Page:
Thyssenkrupp Marine Systems press release
The employees were informed about this development at a meeting today by the insolvency administrator, Dr. Christoph Morgen, in the presence of the Minister of Economics Reinhard Meyer, CEO Oliver Burkhard and IG Metall district manager Daniel Friedrich. With this move, one of the most traditional shipbuilding locations in Germany once again has a long-term outlook.
With a view to the future, ThyssenKrupp Marine Systems could produce submarines in Wismar during the course of 2024. The main impetus for this is an order for more submarines from the German government and the resulting investments in the upgrading of the shipyard. The extent of such a commitment by ThyssenKrupp Marine Systems depends on the scope of the contract award: more orders means more jobs. If production ramps up in the course of 2024, some 800 new employees could be hired by ThyssenKrupp Marine Systems. Moreover, if additional orders are received in the surface sector, this number could even increase to over 1,500 employees at the Wismar site.
“We come to Wismar to give not only Marine Systems, but also the location and the people here, a real perspective. Shipbuilding is where we come from and shipbuilding is where we want to go. And we will do this together with the workforce – and with as many as we can! We are convinced that together we can be successful and that this partnership is good for everyone.”
Oliver Burkhard, CEO
“Shipbuilding lives on in Wismar. The new owner, ThyssenKrupp Marine Systems, has identified encouraging prospects for the shipyard site. In the past, the employees have successfully proven that they can build ships and master complex challenges. There is an opportunity with ThyssenKrupp Marine Systems to preserve as many jobs as possible in the maritime industry.”
Reinhard Meyer, Mecklenburg-Western Pomerania’s Minister of Economics
The contract now signed marks the end of an open investment process for the Wismar shipyard lasting several months. The insolvency administrator of MV Werften, Dr. Christoph Morgen, has thus achieved the best result for the insolvency creditors and at the same time developed a strong outlook for the future: “I am delighted that with ThyssenKrupp Marine Systems we have found a new owner who will uphold shipbuilding in Mecklenburg-Western Pomerania over the long term and even expand it wherever feasible. However, I am also aware that the road to a fresh start will be long for the employees of the shipyard. That is why I shall continue to do everything I can to shape the transition and to secure employment for as many employees as possible.”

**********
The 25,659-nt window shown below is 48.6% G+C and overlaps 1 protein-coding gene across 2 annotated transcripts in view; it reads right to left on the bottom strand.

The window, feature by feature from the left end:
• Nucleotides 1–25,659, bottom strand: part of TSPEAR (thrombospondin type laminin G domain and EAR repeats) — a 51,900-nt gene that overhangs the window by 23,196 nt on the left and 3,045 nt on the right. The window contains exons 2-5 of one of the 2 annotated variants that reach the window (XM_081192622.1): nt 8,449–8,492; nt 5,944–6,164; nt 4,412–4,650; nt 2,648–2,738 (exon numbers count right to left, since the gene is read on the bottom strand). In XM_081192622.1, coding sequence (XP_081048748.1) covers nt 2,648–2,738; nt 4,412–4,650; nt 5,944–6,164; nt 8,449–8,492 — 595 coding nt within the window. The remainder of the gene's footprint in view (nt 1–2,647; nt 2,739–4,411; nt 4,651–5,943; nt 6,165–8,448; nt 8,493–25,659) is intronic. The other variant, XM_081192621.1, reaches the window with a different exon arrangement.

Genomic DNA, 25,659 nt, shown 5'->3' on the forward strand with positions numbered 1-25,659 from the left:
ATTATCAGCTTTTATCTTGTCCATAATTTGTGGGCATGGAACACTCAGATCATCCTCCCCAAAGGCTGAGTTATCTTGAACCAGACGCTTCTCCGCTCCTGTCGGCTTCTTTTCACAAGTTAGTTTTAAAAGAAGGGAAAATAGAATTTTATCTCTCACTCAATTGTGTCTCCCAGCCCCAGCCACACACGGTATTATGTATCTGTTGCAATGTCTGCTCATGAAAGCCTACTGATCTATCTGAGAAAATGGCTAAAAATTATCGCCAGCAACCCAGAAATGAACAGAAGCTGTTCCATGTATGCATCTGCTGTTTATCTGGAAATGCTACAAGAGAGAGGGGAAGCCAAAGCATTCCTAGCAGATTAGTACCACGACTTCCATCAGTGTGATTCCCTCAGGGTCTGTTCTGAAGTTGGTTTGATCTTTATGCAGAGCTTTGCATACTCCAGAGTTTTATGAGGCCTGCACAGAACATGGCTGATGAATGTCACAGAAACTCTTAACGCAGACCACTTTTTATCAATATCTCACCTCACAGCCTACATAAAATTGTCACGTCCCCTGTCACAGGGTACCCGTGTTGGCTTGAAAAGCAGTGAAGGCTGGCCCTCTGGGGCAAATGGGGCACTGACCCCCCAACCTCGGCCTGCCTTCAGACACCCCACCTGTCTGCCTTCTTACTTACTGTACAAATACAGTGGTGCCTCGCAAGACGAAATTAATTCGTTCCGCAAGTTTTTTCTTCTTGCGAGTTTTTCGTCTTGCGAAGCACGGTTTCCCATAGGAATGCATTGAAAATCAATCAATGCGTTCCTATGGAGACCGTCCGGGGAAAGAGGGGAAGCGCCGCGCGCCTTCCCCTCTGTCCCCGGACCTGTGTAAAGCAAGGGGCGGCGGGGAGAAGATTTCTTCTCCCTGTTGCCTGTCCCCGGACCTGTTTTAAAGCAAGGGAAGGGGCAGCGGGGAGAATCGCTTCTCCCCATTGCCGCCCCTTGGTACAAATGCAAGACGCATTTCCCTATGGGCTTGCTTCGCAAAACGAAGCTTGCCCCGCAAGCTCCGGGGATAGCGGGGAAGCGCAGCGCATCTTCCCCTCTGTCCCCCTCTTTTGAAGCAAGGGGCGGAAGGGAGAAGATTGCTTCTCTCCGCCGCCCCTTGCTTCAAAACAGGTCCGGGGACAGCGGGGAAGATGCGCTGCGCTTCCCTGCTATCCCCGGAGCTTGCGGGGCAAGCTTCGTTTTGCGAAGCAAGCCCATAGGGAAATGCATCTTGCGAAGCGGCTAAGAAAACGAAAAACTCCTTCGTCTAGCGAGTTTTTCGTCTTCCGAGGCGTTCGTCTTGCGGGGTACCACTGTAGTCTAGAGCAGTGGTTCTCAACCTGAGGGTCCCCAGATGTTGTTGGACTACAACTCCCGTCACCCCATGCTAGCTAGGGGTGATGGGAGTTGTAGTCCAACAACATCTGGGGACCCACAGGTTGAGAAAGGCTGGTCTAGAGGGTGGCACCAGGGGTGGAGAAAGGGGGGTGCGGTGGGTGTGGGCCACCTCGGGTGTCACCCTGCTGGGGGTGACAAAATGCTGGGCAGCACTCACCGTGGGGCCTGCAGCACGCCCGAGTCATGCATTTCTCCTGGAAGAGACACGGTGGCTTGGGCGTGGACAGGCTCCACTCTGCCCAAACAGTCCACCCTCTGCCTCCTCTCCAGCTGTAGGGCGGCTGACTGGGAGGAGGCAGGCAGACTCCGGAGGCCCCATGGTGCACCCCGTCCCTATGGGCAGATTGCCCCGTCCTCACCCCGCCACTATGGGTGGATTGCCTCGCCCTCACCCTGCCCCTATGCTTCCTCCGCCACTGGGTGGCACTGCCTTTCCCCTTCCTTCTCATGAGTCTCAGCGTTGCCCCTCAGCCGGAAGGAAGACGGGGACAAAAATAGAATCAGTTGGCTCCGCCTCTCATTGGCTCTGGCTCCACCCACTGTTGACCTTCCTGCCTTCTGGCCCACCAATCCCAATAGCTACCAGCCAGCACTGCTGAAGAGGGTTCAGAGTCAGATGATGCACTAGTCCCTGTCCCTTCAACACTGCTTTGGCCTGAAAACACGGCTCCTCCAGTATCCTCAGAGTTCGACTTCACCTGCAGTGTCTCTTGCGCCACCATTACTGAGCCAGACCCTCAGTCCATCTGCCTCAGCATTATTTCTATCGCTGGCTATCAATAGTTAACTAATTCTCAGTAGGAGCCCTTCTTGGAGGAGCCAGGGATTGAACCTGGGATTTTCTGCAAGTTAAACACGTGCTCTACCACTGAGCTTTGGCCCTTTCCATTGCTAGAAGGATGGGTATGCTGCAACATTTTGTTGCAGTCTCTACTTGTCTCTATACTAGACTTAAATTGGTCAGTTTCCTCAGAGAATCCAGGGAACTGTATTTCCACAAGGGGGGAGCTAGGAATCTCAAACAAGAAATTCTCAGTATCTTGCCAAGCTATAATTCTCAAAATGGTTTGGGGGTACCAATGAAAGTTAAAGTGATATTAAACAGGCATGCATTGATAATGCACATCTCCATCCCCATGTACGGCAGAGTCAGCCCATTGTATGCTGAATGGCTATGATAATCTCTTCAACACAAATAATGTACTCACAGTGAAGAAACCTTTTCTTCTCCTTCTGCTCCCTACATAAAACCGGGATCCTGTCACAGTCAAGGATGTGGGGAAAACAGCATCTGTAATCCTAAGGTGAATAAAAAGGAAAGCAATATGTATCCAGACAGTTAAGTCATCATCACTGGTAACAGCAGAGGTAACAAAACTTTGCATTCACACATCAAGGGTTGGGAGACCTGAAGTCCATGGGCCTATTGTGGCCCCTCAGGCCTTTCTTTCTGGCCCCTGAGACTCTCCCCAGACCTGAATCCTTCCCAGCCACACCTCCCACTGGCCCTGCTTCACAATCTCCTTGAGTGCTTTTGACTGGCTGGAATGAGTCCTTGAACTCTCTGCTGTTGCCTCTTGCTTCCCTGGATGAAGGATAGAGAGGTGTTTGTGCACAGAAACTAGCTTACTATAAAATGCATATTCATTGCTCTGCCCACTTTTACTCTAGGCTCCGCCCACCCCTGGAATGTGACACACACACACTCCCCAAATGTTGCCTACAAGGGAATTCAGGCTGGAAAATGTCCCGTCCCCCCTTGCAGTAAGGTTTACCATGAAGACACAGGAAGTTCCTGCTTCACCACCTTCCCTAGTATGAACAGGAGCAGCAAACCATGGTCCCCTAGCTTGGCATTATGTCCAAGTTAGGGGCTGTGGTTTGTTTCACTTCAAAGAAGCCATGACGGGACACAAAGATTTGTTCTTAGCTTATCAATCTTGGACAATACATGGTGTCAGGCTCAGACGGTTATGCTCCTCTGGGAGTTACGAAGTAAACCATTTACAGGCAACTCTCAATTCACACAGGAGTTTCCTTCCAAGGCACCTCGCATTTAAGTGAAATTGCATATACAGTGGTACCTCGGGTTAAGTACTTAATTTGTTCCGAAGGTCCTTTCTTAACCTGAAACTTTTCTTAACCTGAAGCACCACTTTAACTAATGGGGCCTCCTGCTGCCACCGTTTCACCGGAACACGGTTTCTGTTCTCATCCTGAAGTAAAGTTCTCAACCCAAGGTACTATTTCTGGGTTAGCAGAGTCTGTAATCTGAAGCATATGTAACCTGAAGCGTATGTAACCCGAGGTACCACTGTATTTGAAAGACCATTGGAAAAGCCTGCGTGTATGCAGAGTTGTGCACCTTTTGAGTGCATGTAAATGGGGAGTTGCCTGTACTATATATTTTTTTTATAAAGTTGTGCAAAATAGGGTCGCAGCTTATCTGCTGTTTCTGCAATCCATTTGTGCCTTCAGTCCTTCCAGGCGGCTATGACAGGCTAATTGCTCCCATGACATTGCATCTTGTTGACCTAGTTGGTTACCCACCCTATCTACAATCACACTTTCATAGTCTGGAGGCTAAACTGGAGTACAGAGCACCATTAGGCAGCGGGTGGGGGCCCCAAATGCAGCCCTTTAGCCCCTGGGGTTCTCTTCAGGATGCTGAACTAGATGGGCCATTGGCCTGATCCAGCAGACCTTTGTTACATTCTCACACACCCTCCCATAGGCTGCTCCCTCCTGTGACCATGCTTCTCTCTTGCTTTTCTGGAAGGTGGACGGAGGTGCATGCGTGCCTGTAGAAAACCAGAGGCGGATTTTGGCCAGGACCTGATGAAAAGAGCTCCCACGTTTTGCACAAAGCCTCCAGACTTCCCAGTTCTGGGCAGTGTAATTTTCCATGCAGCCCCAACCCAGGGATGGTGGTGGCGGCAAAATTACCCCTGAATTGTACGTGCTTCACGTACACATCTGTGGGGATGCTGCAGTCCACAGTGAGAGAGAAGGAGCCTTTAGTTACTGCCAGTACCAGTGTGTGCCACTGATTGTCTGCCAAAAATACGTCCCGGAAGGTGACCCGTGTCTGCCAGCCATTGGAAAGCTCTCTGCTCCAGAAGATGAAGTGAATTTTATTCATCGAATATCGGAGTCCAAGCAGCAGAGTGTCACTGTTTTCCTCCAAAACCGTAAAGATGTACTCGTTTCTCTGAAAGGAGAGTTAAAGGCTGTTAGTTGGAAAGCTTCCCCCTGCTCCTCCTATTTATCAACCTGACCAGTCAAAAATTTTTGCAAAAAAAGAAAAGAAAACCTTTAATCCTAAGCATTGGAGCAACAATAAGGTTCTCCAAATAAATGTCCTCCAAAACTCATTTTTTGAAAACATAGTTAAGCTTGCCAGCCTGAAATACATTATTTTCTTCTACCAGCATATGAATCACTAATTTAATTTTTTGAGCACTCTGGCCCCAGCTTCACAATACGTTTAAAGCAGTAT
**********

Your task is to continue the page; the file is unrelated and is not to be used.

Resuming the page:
The parties agreed not to disclose the purchase price. In addition to the necessary investments in the infrastructure, further qualification of the staff is also necessary. If the order situation allows, they will be recruited primarily from a transfer company set up for the former employees of MV Werften. In addition, there is consensus on, among other things, the employment of apprentices and the establishment of co-determination structures. This was agreed by TKMS and IG Metall Coast. For details, please see the IG Metall press release.
“With Wismar, we are sending a clear signal: ThyssenKrupp Marine Systems is growing and intends to shape the future of this industry. The Wismar site and its employees have now been given the genuine prospect of a bright future, thanks to ThyssenKrupp Marine Systems. Today is indeed a good day for both Wismar and ThyssenKrupp Marine Systems,” CEO Oliver Burkhard told the employees.
Naval News comments:
This shipyard acquisition by TKMS is in anticipation of additional submarine orders, both domestically and for export.
In a recently released official document named “Projekte Sondervermögen „Bundeswehr“ 2022” the German Ministry of Defense provided some details on how it plans to invest the additional 100 Billion Euros voted by Bundetag to “modernize the armed forces”:
Dimension See ~19.300 Mio. €
a. Korvette 130
b. F 126
c. Future Naval Strike Missile, Entwicklung und Beschaffung
d. U-Boot Flugabwehrflugkörper (IDAS)
e. Unterwasserortung (SONIX)
g. Nachfolger Festrumpfschlauchboot (RHIB) 1010
h. U 212 CD
The plan calls for five new K130 Batch II corvettes to replace the five in-service batch I corvettes. The German Navy would then operation a single back of corvettes. The Batch I ships could be sold second hand, possibly to Baltic countries who lack surface combatants.
An option for up to two additional F126 next generation frigates will be lifted.
Between two and four more Type 212CD submarines will be procured. This is where the MW Werften shipyard comes into play: It will add capacity to TKMS. The newly acquired yard could also support TKMS on the export market, should the German shipbuilder win the Dutch Walrus-class submarine replacement program…